3. CIS Controls

The Center for Internet Security (CIS) Control Framework provides best practices for organizations seeking to protect their networks from cyberthreats. This framework includes 20 controls, covering many areas of cybersecurity, including access control, asset management, and incident response.

The CIS Controls are divided into three categories: Basic, Foundational, and Organizational.

  • Basic Controls focus on the essential cybersecurity measures that all organizations should implement, such as regular patching and antivirus protection.
  • Foundational Controls are more advanced measures that should be taken in addition to fundamental cybersecurity protocols, such as incorporating two-factor authentication and regularly monitoring log files for suspicious activity.
  • Organizational Controls are designed to provide additional protections specific to the needs of an organization’s environment, such as user awareness and training.

4. SOC2

The Service Organization Control (SOC) framework is an auditing standard used by third-party auditors to assess the security, availability, processing integrity, confidentiality, and privacy of a company’s systems and services. SOC2 is one of the most prevalent standards in this framework, specifically designed for cloud service providers.

The SOC standard requires organizations to provide detailed documentation on their internal processes and procedures related to cybersecurity, availability, processing integrity, confidentiality, and privacy. SOC-compliant documents must include policies such as access control measures, data encryption protocols, incident response plans, and more.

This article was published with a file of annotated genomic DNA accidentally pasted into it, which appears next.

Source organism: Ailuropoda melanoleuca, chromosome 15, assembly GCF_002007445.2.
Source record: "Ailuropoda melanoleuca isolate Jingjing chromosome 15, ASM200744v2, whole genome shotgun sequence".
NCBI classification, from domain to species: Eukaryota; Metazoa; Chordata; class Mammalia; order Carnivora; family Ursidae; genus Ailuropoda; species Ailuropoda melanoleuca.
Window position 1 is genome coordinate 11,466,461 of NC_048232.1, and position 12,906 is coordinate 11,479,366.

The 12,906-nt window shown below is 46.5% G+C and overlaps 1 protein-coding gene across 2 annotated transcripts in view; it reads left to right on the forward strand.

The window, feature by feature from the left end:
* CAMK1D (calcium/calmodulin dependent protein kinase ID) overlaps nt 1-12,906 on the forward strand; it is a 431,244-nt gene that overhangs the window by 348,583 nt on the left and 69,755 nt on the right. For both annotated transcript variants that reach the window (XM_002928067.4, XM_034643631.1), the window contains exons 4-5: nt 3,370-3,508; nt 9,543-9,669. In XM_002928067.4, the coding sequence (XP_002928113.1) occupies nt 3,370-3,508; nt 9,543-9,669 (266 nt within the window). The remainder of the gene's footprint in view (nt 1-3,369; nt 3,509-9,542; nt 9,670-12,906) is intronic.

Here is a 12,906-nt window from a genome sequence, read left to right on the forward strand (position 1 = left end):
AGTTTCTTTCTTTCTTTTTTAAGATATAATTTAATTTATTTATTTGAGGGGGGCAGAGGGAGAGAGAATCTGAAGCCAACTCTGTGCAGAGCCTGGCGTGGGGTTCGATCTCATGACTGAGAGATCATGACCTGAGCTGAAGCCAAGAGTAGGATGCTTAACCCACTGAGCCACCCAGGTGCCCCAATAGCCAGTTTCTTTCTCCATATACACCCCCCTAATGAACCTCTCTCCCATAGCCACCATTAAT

Organizations must also provide evidence of the effectiveness of their controls, such as audit logs or penetration test results, helping to ensure that their cybersecurity measures are functioning correctly and can protect their data from cyberthreats.


A council of major payment processors developed the Payment Card Industry Data Security Standard (PCI-DSS) to protect customers’ payment card data. This standard provides a comprehensive set of requirements designed to help organizations secure their systems and prevent unauthorized access to customer information.

The PCI-DSS framework includes 12 requirements organizations must meet to protect customer data. These requirements cover access control, network security, and data storage specific to the payment processing industry. It also includes measures for safeguarding customer payment card data, including encryption and tokenization technologies.

On March 31, 2024, PCI-DSS version 3.2.1 officially retired, and version 4.0 became mandatory, now requiring the use of multi-factor authentication.


Developed by the Information Systems Audit and Control Association (ISACA), Control Objectives for Information and related Technology (COBIT) is a comprehensive framework designed to help organizations manage their IT resources more effectively. This framework offers best practices for governance, risk management, and cybersecurity.

The COBIT framework is divided into five categories: Plan & Organize, Acquire & Implement, Deliver & Support, Monitor & Evaluate, and Manage & Assess. Each category contains specific processes and activities to help organizations manage their IT resources effectively.

COBIT also includes detailed data security and protection guidelines, covering access control, user authentication, encryption, audit logging, and incident response areas. These guidelines provide organizations with a comprehensive set of measures that can be used to protect their systems from cyberthreats.

7. HITRUST Common Security Framework

The Health Information Trust Alliance (HITRUST) Common Security Framework (CSF) is a comprehensive cybersecurity framework designed for the healthcare industry. This standard includes best practices for protecting the security of patient data, covering areas such as access control, identity and access management, encryption, audit logging, and incident response.

The HITRUST CSF includes detailed cybersecurity governance, risk management, and compliance requirements, helping organizations meet relevant regulatory requirements while protecting their systems from potential cyberthreats.

8. Cloud Control Matrix

The Cloud Security Alliance’s (CSA) Cloud Control Matrix (CCM) is a comprehensive cybersecurity framework for cloud-based systems and applications which covers access control, user authentication, encryption, audit logging, and incident response.